The Commonwealth theme of ‘welcome’ is a distant dream for some citizens in commonwealth states, says Global Minorities Alliance.
Global Minorities Alliance (GMA), a Glasgow based human rights organisation which fights for the rights of the minorities worldwide, organised a discussion panel at Glasgow University Memorial Chapel to discuss the human rights issues present in member states of the commonwealth.
The talk was the part of GMA’s campaign to raise awareness of human rights abuses, from the anti- conversions laws in India to the criminalisation of LGBTI communities in a number of the African countries represented at the Commonwealth Games.
The event was an opportunity to create a space for concerned people to share and learn from each other’s experiences as well as to discuss human rights issues at home and abroad.
Speakers at the event came from wide range of UK human rights organisations: Shakti Women’s Aid, the Peter Tatchell Foundation, the Scottish Human Rights Commission, and GMA. They held the attention of the audience as they discussed the issues about religious persecution, women rights, LGBTI rights as well as human rights issues in Scotland.
Deirdre Flanigan,Communications and Outreach Coordinator of Scottish Human Rights Commission which protects and promotes the human rights for everyone in Scotland said:
“Human rights are universal standards. They are the fundamental entitlements which we all have – everyone in the world – to enable us to live with human dignity. Our goal as Scotland’s national human rights institution is to move us closer to being a country in which everyone can live with dignity.”
While she stressed the importance of the Commonwealth Games in Glasgow which has presented an opportunity to embed the values of respect, diversity, tolerance and fairness that underpin a human rights based approach, she further maintained:
“Scotland can learn a lot from other countries as we try to make human rights real in people’s everyday lives, bridging the gap between good laws and good outcomes. We also have the chance to share some of our good practice with colleagues around the world, recognising that our human rights obligations do not stop at our borders.”
Mridul Wadhwa from Shakti Women’s Aid, which assists women in extreme circumstances fleeing from persecution, domestic abuse and violence, shared the experiences of the women from other countries who are subjected to domestic violence and come to take refuge in Scotland but also face dire consequences here, such as destitution.
She said women’s rights are being violated in many of the commonwealth countries, and that sometimes their rights are overshadowed by a patriarchal culture in which women are treated as property.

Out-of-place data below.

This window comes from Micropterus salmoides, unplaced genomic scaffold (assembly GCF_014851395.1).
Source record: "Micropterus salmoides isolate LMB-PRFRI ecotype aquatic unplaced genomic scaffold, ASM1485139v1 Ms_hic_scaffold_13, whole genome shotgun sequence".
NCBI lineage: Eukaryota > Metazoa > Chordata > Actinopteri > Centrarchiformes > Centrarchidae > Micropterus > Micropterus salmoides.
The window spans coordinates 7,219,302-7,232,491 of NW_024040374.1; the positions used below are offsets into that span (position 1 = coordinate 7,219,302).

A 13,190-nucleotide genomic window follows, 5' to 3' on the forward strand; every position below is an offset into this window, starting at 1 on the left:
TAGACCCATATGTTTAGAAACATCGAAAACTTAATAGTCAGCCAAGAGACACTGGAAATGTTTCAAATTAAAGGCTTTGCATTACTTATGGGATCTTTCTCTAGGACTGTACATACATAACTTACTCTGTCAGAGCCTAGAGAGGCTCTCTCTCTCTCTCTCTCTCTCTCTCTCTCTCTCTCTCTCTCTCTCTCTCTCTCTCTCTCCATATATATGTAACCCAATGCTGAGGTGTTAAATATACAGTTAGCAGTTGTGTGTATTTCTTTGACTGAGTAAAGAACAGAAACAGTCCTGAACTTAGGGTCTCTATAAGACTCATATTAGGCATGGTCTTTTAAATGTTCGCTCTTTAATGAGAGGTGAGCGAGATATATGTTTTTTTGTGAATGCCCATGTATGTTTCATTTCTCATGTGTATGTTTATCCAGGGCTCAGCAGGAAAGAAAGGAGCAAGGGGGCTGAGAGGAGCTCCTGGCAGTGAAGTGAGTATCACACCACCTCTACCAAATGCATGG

Ms Wadhwa also discussed Female Genital Mutilation (FGM), and said that since criminalization of FGM no case has been prosecuted in Scotland because of a culture of silence.
Peter Tatchell, Director of Peter Tatchell Foundation and a renowned LGBTI human rights activist, shared experiences of members of LGBTI community that are subject to criminalisation, punishment and sometimes execution in some commonwealth countries.
Mr Tatchell said:
“The specific right to love a person of the same-sex is not enshrined in international human rights law. This is a grave injustice that gives a green light to the many countries that imprison lesbian, gay, bisexual, transgender and inter-sex people.”
He further explained that Antigua legislation is on the statute books in nearly 80 countries – over half of which are members of the commonwealth.
“Even today, no international human rights convention explicitly acknowledges the right of gay people to equality and non-discrimination,” said Mr Tatchell.
Speaking on the plights of religious minorities in India, Pakistan and Bangladesh, Shahid Khan, Vice-Chairperson of Global Minorities Alliance, said:
“These states, despite being signatories of the United Nations human rights conventions and treaties, have failed to protect religious minorities and continue to marginalise them.
“From accusations of blasphemy to the forcible conversions of minority women in Pakistan to the desecration of the Babri mosque in India to the Sikh persecution of 1986 minorities, these practices are diametrically opposed to the commonwealth values of human rights, tolerance, respect and understanding.”
Mr Khan quoted a report from Ain O Salish Kenrda, a human rights organisation in Bangladesh which promotes the democratic values of justice, peace and equality, which states that around 495 Hindu temples and 208 Hindu owned business were damaged alone in 2013. In the face of this on-going persecution Hindu community are left with no option than to migrate to India, reducing the population from 22% to 8.5%.
“What with the Commonwealth Games coming to our doorstep, we are delighted to welcome everybody to Glasgow – however, as a human rights organisation we are aware that not all commonwealth citizens are welcome in their own countries, with certain communities persecuted or even punished by law because of who they are,” said Mr Khan.
“With this in mind we organised the event ‘All Welcome? Human Rights and Commonwealth Countries’ to raise awareness of human rights issues in commonwealth countries, to look at what people are facing and what can be done about it. With speakers discussing persecution against women, LGBT persecution and religious persecution, we wanted to open up a debate about what it means to be a citizen in a wider commonwealth when you aren’t considered a full citizen of your own nation.”